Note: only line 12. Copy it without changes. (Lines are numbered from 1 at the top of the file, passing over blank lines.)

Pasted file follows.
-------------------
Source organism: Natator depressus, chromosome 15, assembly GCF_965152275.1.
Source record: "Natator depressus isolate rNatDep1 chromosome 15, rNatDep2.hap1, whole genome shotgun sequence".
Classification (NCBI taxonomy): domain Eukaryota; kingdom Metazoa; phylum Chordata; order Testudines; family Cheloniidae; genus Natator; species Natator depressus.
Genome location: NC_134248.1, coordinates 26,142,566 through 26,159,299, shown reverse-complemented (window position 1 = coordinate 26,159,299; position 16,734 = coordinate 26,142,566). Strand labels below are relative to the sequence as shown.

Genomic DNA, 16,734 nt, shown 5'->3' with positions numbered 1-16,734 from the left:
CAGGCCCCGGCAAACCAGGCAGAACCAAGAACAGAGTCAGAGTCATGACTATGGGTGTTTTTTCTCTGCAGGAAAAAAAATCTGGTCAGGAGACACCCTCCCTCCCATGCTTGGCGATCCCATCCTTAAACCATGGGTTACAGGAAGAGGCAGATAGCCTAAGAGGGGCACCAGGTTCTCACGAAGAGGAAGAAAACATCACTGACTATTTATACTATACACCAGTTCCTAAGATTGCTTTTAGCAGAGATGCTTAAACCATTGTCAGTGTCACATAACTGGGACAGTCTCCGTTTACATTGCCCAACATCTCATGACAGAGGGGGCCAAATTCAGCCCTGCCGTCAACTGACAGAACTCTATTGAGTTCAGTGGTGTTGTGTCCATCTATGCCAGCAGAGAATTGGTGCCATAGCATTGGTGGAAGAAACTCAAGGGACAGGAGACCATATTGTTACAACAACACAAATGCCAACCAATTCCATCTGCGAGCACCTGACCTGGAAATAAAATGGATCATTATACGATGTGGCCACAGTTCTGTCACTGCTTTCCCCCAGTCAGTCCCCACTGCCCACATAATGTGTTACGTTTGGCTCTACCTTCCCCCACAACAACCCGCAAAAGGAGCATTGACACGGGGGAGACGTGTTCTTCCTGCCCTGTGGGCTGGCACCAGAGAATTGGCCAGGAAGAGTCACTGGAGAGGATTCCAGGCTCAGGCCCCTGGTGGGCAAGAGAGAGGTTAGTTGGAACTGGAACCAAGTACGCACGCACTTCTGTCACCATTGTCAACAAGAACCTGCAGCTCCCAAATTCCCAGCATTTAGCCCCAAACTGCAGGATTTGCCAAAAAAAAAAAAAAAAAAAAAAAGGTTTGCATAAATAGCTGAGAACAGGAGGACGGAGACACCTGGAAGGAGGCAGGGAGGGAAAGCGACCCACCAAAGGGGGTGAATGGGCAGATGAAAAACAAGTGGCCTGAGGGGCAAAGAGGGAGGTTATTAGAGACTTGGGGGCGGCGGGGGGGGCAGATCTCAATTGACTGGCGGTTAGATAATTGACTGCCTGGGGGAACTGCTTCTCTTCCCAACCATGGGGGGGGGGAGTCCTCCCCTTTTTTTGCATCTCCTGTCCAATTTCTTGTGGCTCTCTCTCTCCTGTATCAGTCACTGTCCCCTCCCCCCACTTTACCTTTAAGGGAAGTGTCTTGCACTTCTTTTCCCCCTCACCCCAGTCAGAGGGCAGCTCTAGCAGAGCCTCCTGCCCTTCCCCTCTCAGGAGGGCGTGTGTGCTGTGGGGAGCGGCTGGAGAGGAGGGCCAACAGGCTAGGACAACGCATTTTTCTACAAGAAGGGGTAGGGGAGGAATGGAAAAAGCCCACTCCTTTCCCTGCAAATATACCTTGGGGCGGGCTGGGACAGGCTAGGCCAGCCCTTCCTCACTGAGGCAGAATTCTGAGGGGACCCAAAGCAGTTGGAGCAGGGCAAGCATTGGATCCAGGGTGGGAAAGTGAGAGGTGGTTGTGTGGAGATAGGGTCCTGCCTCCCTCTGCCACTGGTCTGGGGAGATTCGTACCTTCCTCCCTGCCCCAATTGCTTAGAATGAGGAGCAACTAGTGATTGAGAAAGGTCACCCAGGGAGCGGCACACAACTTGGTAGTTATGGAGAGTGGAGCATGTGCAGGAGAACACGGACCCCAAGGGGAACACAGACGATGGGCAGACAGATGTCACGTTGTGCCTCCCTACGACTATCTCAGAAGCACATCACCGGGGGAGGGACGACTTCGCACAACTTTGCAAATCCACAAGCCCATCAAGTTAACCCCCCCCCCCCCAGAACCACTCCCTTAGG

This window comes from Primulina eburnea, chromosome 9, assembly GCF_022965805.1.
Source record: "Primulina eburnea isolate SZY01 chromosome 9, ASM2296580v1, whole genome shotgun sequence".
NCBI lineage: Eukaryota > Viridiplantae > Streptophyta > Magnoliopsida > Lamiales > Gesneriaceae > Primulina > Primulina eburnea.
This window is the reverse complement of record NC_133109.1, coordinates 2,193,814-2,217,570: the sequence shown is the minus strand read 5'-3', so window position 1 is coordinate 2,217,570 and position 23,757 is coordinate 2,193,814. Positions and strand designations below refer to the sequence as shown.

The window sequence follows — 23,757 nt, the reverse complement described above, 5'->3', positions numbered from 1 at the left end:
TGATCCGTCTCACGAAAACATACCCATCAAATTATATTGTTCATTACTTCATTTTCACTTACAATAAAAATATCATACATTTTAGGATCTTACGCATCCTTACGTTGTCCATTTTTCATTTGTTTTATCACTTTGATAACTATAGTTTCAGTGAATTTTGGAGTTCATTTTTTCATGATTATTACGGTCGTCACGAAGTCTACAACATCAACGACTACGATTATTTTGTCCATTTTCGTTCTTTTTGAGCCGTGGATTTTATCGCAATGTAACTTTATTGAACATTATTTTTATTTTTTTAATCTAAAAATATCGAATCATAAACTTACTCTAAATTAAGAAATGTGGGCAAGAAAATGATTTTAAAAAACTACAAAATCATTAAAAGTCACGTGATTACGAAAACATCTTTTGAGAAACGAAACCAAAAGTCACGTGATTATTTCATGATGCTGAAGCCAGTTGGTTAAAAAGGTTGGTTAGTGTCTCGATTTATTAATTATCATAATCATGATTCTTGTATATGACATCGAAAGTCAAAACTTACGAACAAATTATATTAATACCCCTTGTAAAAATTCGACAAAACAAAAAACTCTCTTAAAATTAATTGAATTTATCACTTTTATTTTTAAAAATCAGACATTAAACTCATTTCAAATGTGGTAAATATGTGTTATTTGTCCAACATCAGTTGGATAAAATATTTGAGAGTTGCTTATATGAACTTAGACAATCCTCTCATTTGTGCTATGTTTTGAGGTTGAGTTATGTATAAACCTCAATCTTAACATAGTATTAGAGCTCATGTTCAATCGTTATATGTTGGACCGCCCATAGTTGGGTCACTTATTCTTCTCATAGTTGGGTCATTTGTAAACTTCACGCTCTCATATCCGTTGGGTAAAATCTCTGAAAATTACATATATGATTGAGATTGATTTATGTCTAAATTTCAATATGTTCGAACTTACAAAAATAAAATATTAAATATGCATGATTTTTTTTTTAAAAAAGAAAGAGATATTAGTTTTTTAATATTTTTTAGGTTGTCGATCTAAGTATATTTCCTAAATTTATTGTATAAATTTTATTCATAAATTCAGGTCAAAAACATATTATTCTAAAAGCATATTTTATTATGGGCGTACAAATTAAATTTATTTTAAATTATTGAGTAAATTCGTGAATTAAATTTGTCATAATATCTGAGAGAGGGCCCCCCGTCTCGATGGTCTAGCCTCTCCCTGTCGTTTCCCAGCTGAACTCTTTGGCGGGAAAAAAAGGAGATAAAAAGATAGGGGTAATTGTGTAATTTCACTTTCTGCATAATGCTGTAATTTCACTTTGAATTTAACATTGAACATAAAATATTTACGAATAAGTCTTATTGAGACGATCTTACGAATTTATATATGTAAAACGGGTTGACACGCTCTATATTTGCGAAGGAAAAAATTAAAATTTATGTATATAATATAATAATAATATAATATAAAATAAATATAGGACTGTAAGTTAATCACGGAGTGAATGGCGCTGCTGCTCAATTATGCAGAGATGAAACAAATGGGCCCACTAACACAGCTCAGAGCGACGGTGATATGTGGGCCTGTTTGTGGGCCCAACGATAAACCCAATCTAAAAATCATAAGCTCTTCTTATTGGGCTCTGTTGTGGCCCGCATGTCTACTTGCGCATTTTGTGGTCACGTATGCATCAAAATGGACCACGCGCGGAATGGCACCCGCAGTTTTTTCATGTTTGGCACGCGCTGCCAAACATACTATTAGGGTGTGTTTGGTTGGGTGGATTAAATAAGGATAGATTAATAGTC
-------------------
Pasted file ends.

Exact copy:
TGATCCGTCTCACGAAAACATACCCATCAAATTATATTGTTCATTACTTCATTTTCACTTACAATAAAAATATCATACATTTTAGGATCTTACGCATCCTTACGTTGTCCATTTTTCATTTGTTTTATCACTTTGATAACTATAGTTTCAGTGAATTTTGGAGTTCATTTTTTCATGATTATTACGGTCGTCACGAAGTCTACAACATCAACGACTACGATTATTTTGTCCATTTTCGTTCTTTTTGAGCCGTGGATTTTATCGCAATGTAACTTTATTGAACATTATTTTTATTTTTTTAATCTAAAAATATCGAATCATAAACTTACTCTAAATTAAGAAATGTGGGCAAGAAAATGATTTTAAAAAACTACAAAATCATTAAAAGTCACGTGATTACGAAAACATCTTTTGAGAAACGAAACCAAAAGTCACGTGATTATTTCATGATGCTGAAGCCAGTTGGTTAAAAAGGTTGGTTAGTGTCTCGATTTATTAATTATCATAATCATGATTCTTGTATATGACATCGAAAGTCAAAACTTACGAACAAATTATATTAATACCCCTTGTAAAAATTCGACAAAACAAAAAACTCTCTTAAAATTAATTGAATTTATCACTTTTATTTTTAAAAATCAGACATTAAACTCATTTCAAATGTGGTAAATATGTGTTATTTGTCCAACATCAGTTGGATAAAATATTTGAGAGTTGCTTATATGAACTTAGACAATCCTCTCATTTGTGCTATGTTTTGAGGTTGAGTTATGTATAAACCTCAATCTTAACATAGTATTAGAGCTCATGTTCAATCGTTATATGTTGGACCGCCCATAGTTGGGTCACTTATTCTTCTCATAGTTGGGTCATTTGTAAACTTCACGCTCTCATATCCGTTGGGTAAAATCTCTGAAAATTACATATATGATTGAGATTGATTTATGTCTAAATTTCAATATGTTCGAACTTACAAAAATAAAATATTAAATATGCATGATTTTTTTTTTAAAAAAGAAAGAGATATTAGTTTTTTAATATTTTTTAGGTTGTCGATCTAAGTATATTTCCTAAATTTATTGTATAAATTTTATTCATAAATTCAGGTCAAAAACATATTATTCTAAAAGCATATTTTATTATGGGCGTACAAATTAAATTTATTTTAAATTATTGAGTAAATTCGTGAATTAAATTTGTCATAATATCTGAGAGAGGGCCCCCCGTCTCGATGGTCTAGCCTCTCCCTGTCGTTTCCCAGCTGAACTCTTTGGCGGGAAAAAAAGGAGATAAAAAGATAGGGGTAATTGTGTAATTTCACTTTCTGCATAATGCTGTAATTTCACTTTGAATTTAACATTGAACATAAAATATTTACGAATAAGTCTTATTGAGACGATCTTACGAATTTATATATGTAAAACGGGTTGACACGCTCTATATTTGCGAAGGAAAAAATTAAAATTTATGTATATAATATAATAATAATATAATATAAAATAAATATAGGACTGTAAGTTAATCACGGAGTGAATGGCGCTGCTGCTCAATTATGCAGAGATGAAACAAATGGGCCCACTAACACAGCTCAGAGCGACGGTGATATGTGGGCCTGTTTGTGGGCCCAACGATAAACCCAATCTAAAAATCATAAGCTCTTCTTATTGGGCTCTGTTGTGGCCCGCATGTCTACTTGCGCATTTTGTGGTCACGTATGCATCAAAATGGACCACGCGCGGAATGGCACCCGCAGTTTTTTCATGTTTGGCACGCGCTGCCAAACATACTATTAGGGTGTGTTTGGTTGGGTGGATTAAATAAGGATAGATTAATAGTC